What if doctors could call up a computerized map that would show them how a case of cancer is likely to progress?
Tumor cells can mutate in unexpected ways. And cancers can suddenly grow. For doctors, anticipating cancer's next moves can help guide timely, effective patient treatment.
A mapping program, called PiCnIc for short, aims to help physicians in staying a step ahead of cancer and preparing long-term treatment plans with fewer elements of surprise.
How does it work?
PiCnIc "takes in patient data, guesses potential scenarios and tells you the most likely scenario," says Bud Mishra, a professor at New York University's Courant Institute of Mathematical Sciences who led a multinational team in developing the program.
PiCnIc produces maps of cancer progression in much the same way historical explorers drew maps of the Earth without satellite imaging. The program, like the explorers, draws tiny regional maps and then pieces them together like a puzzle.
The program extracts the simplest pieces of information from medical data, which Mishra calls "little blocks of causality." They describe one stage of cancer, along with a potential outcome.
Once the blocks of causality are constructed, PiCnIc examines them to retain only the likeliest paths. This process is akin to discarding poorly drawn regional maps before attempting to put together a global map.
The end result is a graphical representation of the possible scenarios a cancer patient might encounter. From it, physicians can hypothesize how cancer will progress and plan accordingly.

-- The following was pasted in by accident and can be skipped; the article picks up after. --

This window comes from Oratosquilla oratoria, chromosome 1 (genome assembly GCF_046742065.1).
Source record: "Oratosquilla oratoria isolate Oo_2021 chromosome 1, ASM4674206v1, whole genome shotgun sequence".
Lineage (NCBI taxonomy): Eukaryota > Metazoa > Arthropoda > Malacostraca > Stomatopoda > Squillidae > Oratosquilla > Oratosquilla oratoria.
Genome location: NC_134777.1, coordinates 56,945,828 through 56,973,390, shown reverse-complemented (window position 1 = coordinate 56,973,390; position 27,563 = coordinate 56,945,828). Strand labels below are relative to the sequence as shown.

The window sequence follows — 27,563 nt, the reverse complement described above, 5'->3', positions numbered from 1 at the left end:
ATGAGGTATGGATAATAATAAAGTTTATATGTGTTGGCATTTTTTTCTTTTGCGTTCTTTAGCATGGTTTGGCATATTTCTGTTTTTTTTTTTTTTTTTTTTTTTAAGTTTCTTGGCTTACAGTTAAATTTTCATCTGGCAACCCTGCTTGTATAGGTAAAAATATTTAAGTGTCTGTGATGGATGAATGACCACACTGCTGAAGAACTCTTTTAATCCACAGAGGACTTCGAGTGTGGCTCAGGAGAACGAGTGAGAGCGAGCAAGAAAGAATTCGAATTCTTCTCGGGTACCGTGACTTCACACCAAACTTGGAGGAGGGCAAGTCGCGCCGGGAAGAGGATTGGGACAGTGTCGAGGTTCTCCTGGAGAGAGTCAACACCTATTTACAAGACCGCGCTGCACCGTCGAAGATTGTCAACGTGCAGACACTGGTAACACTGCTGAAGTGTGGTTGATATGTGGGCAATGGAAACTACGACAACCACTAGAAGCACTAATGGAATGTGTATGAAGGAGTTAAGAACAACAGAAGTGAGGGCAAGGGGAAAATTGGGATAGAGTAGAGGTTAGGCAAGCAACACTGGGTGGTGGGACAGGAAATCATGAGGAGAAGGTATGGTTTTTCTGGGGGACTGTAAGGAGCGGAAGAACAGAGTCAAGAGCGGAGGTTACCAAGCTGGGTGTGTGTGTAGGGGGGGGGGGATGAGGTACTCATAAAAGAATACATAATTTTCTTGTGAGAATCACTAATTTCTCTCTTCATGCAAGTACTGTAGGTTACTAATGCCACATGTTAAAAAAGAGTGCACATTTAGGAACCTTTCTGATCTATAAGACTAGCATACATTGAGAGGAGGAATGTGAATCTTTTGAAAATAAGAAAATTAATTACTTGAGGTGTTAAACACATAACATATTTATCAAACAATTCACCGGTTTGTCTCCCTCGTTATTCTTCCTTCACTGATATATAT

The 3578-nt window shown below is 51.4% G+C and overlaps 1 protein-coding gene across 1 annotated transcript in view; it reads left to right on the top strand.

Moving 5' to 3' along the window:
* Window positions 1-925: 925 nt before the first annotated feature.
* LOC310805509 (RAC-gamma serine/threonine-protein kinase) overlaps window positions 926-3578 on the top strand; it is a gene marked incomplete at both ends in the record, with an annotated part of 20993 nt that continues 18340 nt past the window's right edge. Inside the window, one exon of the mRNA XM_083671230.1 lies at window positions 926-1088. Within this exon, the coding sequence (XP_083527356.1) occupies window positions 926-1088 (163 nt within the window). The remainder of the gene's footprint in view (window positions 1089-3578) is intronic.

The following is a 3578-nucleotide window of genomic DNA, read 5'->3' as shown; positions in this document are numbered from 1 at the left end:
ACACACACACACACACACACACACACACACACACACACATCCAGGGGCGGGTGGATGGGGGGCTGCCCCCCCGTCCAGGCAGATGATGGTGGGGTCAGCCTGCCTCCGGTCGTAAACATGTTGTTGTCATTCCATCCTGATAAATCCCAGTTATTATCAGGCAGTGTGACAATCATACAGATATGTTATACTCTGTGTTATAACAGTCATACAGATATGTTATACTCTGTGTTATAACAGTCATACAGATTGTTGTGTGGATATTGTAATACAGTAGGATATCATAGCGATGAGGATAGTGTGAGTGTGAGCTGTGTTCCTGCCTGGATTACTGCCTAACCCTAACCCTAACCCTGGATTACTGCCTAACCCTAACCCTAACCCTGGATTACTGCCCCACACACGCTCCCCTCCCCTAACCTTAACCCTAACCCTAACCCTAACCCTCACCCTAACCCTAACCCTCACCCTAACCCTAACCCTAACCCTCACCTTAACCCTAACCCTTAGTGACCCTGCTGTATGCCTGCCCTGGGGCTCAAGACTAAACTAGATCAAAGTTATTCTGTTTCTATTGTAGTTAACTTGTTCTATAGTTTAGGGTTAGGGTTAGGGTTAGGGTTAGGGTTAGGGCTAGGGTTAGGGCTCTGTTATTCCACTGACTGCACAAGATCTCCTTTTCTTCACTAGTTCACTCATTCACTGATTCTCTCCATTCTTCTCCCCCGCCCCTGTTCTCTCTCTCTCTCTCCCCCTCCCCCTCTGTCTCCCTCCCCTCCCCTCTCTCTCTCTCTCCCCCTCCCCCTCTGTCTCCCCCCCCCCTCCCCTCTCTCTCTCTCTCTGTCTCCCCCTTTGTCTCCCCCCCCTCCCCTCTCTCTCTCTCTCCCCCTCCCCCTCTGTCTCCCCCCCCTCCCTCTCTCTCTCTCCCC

Just like a good cartographer, PiCnIc is capable of drawing all kinds of maps, as long as appropriate medical data are available. "[PiCnIc] is quite flexible. It can incorporate pretty much any cancer type," says Nicholas Navin, a professor at the University of Texas MD Anderson Cancer Center who wasn't involved in the creation of PiCnIc. Navin says that PiCnIc, at its current stage of development, "already gives [us] enough information to be clinically useful."
The program can also update the maps to factor in advances in cancer research as well, says Giulio Caravagna, a computational biologist at the University of Edinburgh who participated in the research project. As new medical data become available, researchers can rerun PiCnIc with ease to generate updated maps of cancer. "And there is already a pretty good amount of data, like the Cancer Genome Atlas," says Caravagna.
The research work was published on the Proceedings of the National Academy of Sciences in late June. Mishra says that he plans to look into "commercial opportunities" for PiCnIc and collaborations with "large research labs" to improve it.
For now, though, the PiCnIc maps "shouldn't be interpreted too much in making decisions for individual patient," says Navin.
"We are a little bit underpowered to comprehensively build these [maps of cancer]... there are still little ways to go," says Ben Raphael, a computational biologist at Brown University.
A cartographer is only as good as the measurements the explorers bring in, after all.
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